To embark on a career training athletes is to step in quicksand. If you enter this field for the right reasons, it will become a part of your self-identity that you can never shed. I am not talking about a fun job that you get addicted to; I am talking about a transformation of who you are as a person.
One of the unique and rewarding aspects about a career in strength and conditioning is that every part of the job is done with a purpose. A young student choosing to major in marketing might find the concept of branding or advertising to be interesting or well-paying, but I suspect they seldom pursue it with aspirations of changing lives. When you train an athlete to succeed, you do more than improve their strength or speed; you improve them.
Years ago, as the owner of a sports performance clinic, I had a family bring me their daughter, let’s call her Sue. Just 11 years old, she was 4’ 9” and 168 pounds. Her parents wanted me to make her a better softball catcher. A little digging revealed that during 5th grade, Sue struggled with running the mile in gym class. During the fall semester, she completed the mile run in 32 minutes. Given that the average adult can walk a mile in 15 or 16 minutes, one can imagine the comments aimed her direction 15 minutes after the slowest of her peers had finished.
I accepted Sue into our program, but made it clear that the first step in her journey was going to be improving her overall fitness. By the end of the first summer, she was able to run three miles at an 8:28 pace. When her class ran the mile in gym the following fall, she was the first female finisher. When they ran it again in the spring, she was first overall. By 7th grade, her days of being bullied were behind her and by 9th grade she was 5’ 5” and 125 pounds and a varsity starter. In 11th grade, she was being recruited to play college softball and was often found correcting football players who were squatting incorrectly in the weight room at school. Sue had gone from being the “fat kid” in school to the definition of a winner.
To extrapolate that to the tactical setting: beyond merely changing a person’s outlook on life, those of us who deal with the tactical population have a very tangible and far-reaching effect.Tweet this quote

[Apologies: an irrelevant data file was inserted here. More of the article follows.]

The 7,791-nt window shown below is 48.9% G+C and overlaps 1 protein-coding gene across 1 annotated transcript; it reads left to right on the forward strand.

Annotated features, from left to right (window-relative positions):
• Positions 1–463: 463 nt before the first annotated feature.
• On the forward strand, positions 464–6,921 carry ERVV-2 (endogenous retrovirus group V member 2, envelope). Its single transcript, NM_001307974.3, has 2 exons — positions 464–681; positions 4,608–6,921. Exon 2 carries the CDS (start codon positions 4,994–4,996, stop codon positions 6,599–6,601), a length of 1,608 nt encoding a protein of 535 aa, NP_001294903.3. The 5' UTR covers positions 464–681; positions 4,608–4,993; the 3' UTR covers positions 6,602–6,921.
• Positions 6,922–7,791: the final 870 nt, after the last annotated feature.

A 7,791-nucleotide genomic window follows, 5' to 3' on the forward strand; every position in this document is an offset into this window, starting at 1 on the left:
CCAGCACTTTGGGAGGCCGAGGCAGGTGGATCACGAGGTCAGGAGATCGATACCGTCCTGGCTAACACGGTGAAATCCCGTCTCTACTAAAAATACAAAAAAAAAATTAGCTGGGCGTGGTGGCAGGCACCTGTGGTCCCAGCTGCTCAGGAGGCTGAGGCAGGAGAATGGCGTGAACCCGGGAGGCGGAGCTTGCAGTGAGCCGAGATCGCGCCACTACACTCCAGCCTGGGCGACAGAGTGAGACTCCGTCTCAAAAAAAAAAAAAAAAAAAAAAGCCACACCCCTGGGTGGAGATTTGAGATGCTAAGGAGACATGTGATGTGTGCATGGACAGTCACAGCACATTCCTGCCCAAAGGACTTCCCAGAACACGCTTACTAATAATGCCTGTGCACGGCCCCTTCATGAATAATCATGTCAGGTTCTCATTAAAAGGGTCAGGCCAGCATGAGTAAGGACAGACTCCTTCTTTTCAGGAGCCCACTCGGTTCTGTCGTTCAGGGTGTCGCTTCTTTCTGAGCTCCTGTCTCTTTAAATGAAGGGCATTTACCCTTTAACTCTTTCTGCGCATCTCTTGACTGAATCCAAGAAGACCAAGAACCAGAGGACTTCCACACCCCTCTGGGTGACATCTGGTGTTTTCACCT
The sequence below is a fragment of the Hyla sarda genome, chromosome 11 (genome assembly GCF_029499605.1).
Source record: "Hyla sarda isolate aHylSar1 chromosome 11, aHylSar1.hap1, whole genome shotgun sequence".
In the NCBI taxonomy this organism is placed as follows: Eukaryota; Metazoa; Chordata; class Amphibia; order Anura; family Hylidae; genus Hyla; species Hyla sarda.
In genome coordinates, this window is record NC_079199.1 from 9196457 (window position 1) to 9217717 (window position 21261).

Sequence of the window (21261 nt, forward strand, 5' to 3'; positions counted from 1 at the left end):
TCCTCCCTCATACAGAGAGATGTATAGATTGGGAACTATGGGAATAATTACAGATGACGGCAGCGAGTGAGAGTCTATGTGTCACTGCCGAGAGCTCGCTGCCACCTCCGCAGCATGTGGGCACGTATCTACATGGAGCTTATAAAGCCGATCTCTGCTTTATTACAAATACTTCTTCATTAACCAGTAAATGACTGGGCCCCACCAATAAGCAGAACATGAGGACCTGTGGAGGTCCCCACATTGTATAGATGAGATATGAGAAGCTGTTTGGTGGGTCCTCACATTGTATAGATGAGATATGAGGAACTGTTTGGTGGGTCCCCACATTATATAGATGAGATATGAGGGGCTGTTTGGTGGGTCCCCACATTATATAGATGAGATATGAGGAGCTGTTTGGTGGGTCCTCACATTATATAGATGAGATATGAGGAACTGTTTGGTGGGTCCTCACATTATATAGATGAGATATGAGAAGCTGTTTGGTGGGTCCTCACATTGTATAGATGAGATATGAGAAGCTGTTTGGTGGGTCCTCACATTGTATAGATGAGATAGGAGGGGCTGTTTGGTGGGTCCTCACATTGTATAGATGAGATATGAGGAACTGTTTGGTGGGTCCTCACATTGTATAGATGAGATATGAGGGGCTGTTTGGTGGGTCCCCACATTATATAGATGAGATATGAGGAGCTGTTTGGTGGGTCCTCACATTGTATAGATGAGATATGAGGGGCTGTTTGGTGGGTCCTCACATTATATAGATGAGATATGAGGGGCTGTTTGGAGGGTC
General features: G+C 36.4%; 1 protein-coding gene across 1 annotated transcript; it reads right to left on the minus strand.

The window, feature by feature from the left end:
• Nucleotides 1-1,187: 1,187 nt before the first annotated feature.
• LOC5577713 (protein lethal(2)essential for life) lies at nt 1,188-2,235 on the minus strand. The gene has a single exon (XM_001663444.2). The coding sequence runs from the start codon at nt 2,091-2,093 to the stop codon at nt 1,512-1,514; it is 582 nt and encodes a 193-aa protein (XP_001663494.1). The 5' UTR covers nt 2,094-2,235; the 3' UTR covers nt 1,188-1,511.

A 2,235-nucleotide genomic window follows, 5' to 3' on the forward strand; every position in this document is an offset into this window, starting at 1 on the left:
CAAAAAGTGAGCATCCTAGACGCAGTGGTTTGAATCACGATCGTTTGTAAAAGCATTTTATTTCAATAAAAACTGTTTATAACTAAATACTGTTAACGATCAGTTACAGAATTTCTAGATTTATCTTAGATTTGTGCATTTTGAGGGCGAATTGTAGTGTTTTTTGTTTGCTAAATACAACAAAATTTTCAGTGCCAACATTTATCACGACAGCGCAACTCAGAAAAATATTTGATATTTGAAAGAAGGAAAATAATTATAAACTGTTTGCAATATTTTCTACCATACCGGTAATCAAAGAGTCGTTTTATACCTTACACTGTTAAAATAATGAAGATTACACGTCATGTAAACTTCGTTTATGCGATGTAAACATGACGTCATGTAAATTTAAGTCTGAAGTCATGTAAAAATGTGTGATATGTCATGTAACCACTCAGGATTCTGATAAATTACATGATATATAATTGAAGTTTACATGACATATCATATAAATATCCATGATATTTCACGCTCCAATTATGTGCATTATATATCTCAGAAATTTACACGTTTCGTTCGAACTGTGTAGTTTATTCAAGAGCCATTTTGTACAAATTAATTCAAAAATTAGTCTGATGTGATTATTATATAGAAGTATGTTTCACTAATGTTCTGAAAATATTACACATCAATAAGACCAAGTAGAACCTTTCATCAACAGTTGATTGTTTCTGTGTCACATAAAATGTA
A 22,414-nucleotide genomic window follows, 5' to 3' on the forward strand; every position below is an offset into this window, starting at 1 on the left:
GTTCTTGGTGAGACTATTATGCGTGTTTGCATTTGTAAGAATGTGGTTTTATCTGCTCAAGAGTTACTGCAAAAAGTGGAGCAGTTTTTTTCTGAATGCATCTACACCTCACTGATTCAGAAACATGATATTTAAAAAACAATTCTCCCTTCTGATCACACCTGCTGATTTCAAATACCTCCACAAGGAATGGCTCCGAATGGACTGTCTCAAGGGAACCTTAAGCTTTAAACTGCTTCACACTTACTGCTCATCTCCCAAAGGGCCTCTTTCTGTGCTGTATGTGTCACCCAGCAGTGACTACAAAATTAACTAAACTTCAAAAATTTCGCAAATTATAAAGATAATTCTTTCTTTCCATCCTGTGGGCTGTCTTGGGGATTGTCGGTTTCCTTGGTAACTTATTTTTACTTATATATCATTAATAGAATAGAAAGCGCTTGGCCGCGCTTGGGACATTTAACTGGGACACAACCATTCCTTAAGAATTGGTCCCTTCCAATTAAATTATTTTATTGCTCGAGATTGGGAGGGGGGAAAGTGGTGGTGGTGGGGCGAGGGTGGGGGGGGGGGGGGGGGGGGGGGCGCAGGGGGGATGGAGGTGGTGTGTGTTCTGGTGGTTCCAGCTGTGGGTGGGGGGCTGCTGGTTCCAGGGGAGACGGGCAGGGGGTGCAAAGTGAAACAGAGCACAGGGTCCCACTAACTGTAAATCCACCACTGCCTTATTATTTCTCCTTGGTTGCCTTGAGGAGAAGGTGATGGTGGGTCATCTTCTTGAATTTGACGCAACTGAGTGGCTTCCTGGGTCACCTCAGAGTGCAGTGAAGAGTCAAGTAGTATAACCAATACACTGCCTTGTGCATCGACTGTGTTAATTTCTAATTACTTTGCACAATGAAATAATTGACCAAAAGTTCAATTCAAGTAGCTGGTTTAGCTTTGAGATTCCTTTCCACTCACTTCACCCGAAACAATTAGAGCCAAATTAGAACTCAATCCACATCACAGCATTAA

Training tactical athletes, whether soldiers, firefighters, etc., is just like training a team to win the Super Bowl, except there is more at stake.Tweet this quote
That, and only that, was my reason for becoming involved with the TSAC program a few years ago.
I am fully aware that you did not begin reading this to hear about the life and times of Tony Soika. You want guidance in how to break into and become successful at training tactical athletes. My first piece of guidance is “don’t be Steve.” Do not fall into the trap of feeling entitled just because you have a college degree. I read an article recently that said a Bachelor’s degree has become the new high school diploma. A significant portion of the population has them. When you apply for a job, everyone else applying for that job almost certainly has a degree as well. The question therefore is not “are you qualified?” If you were not, you would not have gotten the interview. The question is, “what sets you apart?”
The number-one thing separating candidates is experience. If there is one pattern that I have seen on résumés over the years it is this: many students have the part-time job at a health club, and that is fine; but then when it is their senior year and they need an internship, they do not challenge themselves. They just use their gig at the health club as an internship. Their supervisor signs off on their form and they head off toward graduation and the future beyond.